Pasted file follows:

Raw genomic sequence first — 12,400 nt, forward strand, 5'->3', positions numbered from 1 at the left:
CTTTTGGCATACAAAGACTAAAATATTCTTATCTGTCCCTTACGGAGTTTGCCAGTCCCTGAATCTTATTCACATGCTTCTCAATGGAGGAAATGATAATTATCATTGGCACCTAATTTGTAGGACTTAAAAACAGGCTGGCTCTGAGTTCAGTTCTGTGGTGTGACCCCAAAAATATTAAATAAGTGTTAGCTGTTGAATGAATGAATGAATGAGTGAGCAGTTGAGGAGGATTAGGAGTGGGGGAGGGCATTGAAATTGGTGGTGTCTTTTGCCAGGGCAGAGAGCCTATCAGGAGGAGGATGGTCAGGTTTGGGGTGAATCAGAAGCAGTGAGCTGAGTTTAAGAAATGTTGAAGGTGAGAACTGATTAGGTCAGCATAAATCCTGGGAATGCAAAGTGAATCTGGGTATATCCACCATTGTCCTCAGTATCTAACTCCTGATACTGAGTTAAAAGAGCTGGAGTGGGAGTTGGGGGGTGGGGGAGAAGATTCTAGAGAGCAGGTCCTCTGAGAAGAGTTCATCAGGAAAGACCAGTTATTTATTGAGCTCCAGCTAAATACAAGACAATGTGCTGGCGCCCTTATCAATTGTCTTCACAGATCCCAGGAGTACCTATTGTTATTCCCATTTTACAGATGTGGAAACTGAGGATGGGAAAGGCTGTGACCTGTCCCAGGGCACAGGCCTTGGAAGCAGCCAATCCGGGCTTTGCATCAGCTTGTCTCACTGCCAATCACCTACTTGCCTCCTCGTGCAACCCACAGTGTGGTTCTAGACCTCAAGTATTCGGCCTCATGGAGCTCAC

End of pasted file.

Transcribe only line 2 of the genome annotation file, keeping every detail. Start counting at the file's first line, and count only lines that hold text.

CTTTTGGCATACAAAGACTAAAATATTCTTATCTGTCCCTTACGGAGTTTGCCAGTCCCTGAATCTTATTCACATGCTTCTCAATGGAGGAAATGATAATTATCATTGGCACCTAATTTGTAGGACTTAAAAACAGGCTGGCTCTGAGTTCAGTTCTGTGGTGTGACCCCAAAAATATTAAATAAGTGTTAGCTGTTGAATGAATGAATGAATGAGTGAGCAGTTGAGGAGGATTAGGAGTGGGGGAGGGCATTGAAATTGGTGGTGTCTTTTGCCAGGGCAGAGAGCCTATCAGGAGGAGGATGGTCAGGTTTGGGGTGAATCAGAAGCAGTGAGCTGAGTTTAAGAAATGTTGAAGGTGAGAACTGATTAGGTCAGCATAAATCCTGGGAATGCAAAGTGAATCTGGGTATATCCACCATTGTCCTCAGTATCTAACTCCTGATACTGAGTTAAAAGAGCTGGAGTGGGAGTTGGGGGGTGGGGGAGAAGATTCTAGAGAGCAGGTCCTCTGAGAAGAGTTCATCAGGAAAGACCAGTTATTTATTGAGCTCCAGCTAAATACAAGACAATGTGCTGGCGCCCTTATCAATTGTCTTCACAGATCCCAGGAGTACCTATTGTTATTCCCATTTTACAGATGTGGAAACTGAGGATGGGAAAGGCTGTGACCTGTCCCAGGGCACAGGCCTTGGAAGCAGCCAATCCGGGCTTTGCATCAGCTTGTCTCACTGCCAATCACCTACTTGCCTCCTCGTGCAACCCACAGTGTGGTTCTAGACCTCAAGTATTCGGCCTCATGGAGCTCAC